Utilizing Real-time MRI to Investigate Speech Articulation Disorders by Christina Hagedorn

Location: MMCR

IEEE Signal Processing Society, Bangalore Chapter


Department of Electrical Engineering
Indian Institute of Science (IISc), Bangalore

invite you to the following talk

Title: Utilizing Real-time MRI to Investigate Speech Articulation Disorders

Date and time: January 10, 2020; 11:30AM (Coffee will be served at 11:15AM)

Venue: Multimedia Classroom, Department of Electrical Engineering, IISc.

Speaker: Christina Hagedorn, PhD, SLP, CCC-SLP, City University of New York – College of Staten Island

Over the past two decades, real-time Magnetic Resonance Imaging (rtMRI), elaborating traditional medical MRI, has played a critical role in studying a variety of biological movement patterns. Through collaboration between engineers and speech scientists, rtMRI technology has been applied to the study of speech production. Through semi-automatic detection of air-tissue boundaries and estimation of articulatory kinematics using pixel intensity time functions, rtMRI can be used to quantitatively analyze speech production patterns in both typical and disordered populations. In this work, rtMRI is demonstrated to shed light on aspects of speech produced by individuals with tongue cancer and individuals with Apraxia of Speech that would not be possible using tools providing more limited spatiotemporal information about vocal tract shaping.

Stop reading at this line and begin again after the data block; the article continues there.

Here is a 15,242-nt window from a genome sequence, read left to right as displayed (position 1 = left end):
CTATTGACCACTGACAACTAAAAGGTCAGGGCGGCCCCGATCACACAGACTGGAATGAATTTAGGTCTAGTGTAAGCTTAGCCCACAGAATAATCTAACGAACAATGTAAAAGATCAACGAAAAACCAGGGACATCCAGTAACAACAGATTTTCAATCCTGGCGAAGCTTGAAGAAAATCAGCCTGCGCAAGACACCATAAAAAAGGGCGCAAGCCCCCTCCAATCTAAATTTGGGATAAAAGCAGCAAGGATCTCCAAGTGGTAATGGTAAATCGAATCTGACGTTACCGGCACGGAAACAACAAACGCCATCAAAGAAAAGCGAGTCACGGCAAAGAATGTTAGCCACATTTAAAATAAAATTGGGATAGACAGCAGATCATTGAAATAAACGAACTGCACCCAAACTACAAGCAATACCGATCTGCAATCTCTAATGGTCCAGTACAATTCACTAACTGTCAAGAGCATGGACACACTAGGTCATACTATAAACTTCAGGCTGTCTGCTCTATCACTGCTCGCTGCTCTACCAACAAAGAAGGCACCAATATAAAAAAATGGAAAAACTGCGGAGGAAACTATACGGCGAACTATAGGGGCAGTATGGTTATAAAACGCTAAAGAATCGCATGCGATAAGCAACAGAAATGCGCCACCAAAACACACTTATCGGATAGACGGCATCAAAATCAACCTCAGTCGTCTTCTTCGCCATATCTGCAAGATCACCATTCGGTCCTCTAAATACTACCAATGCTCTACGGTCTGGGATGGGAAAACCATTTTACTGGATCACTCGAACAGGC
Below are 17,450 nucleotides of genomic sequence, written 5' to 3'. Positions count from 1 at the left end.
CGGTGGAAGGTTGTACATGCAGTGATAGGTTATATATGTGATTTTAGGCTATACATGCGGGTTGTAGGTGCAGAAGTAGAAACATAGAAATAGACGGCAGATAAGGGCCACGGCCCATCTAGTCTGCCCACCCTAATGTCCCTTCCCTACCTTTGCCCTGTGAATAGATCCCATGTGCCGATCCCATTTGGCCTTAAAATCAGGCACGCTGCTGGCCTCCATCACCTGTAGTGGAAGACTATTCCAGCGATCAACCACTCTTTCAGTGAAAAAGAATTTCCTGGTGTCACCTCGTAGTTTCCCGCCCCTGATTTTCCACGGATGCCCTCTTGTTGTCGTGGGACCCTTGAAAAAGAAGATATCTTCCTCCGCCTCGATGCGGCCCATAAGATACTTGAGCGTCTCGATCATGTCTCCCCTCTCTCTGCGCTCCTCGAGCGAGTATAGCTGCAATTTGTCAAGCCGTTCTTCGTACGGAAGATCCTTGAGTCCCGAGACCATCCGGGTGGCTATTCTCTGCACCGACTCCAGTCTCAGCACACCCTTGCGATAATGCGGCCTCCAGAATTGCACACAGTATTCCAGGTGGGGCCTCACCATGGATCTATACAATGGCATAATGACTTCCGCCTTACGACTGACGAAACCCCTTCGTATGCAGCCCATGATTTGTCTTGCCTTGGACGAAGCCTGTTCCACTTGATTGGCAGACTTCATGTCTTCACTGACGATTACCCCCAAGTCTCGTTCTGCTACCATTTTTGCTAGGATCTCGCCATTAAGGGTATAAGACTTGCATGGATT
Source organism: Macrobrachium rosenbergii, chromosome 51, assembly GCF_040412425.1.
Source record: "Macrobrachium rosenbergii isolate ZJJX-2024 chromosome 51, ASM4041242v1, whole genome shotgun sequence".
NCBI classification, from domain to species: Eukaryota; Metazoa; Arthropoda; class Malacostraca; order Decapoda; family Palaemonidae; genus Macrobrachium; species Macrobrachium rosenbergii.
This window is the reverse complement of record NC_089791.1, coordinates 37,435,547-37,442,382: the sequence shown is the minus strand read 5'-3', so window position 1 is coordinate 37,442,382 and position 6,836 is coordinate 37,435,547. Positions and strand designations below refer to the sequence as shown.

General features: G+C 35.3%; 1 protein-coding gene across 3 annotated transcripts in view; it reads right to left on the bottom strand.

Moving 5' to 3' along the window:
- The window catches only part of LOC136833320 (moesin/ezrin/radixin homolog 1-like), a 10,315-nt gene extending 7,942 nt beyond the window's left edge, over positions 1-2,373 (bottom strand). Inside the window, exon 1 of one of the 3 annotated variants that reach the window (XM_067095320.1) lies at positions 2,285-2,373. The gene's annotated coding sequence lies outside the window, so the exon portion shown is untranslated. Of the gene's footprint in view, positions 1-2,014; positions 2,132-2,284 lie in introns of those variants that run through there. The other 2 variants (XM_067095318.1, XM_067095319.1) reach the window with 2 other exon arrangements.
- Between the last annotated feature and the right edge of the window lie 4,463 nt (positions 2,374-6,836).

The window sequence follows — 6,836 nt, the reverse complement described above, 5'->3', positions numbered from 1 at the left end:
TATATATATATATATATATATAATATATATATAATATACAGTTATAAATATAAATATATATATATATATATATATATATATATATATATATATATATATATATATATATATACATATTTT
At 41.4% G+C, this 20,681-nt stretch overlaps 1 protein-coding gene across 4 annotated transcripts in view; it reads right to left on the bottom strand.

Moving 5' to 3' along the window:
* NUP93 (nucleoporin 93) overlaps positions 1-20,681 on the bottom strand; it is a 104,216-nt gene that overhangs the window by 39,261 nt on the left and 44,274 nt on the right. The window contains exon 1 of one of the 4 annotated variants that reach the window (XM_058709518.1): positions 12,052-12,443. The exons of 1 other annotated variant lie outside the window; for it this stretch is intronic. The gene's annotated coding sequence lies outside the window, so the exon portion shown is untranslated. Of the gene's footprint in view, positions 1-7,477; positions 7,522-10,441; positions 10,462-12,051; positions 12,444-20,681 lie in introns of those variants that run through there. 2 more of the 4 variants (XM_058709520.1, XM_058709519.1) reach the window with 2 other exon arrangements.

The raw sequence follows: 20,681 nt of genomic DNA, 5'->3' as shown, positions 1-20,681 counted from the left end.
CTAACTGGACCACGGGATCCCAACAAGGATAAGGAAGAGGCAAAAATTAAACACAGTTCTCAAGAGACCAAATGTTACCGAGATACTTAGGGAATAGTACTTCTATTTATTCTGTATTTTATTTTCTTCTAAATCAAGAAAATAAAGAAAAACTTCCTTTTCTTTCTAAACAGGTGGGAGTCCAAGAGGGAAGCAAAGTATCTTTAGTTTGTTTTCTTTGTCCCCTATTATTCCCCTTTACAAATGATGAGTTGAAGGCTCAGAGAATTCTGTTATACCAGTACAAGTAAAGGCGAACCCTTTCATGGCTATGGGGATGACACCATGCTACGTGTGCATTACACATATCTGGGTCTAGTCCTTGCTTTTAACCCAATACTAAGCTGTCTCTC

Biography of the speaker:
Christina Hagedorn is an assistant professor of Linguistics and director of the Motor Speech Laboratory at the City University of New York (CUNY) – College of Staten Island. Her research focuses primarily on disordered speech production. Her work aims to shed light on the precise nature of articulatory breakdowns in disordered speech and how this can inform theories of unimpaired speech production, as well as lead to refinement of the therapeutic techniques used to address these speech deficits. She received her Ph.D. in Linguistics from the University of Southern California, where she was a member of the Speech Production and Articulation kNowledge (SPAN) Group, the USC Phonetics and Phonology Group, and was a Hearing and Communication Neuroscience pre-doctoral fellow. She received her clinical training in Communicative Sciences and Disorders at New York University, and holds a certificate of clinical competency in Speech and Language Pathology (CCC-SLP).

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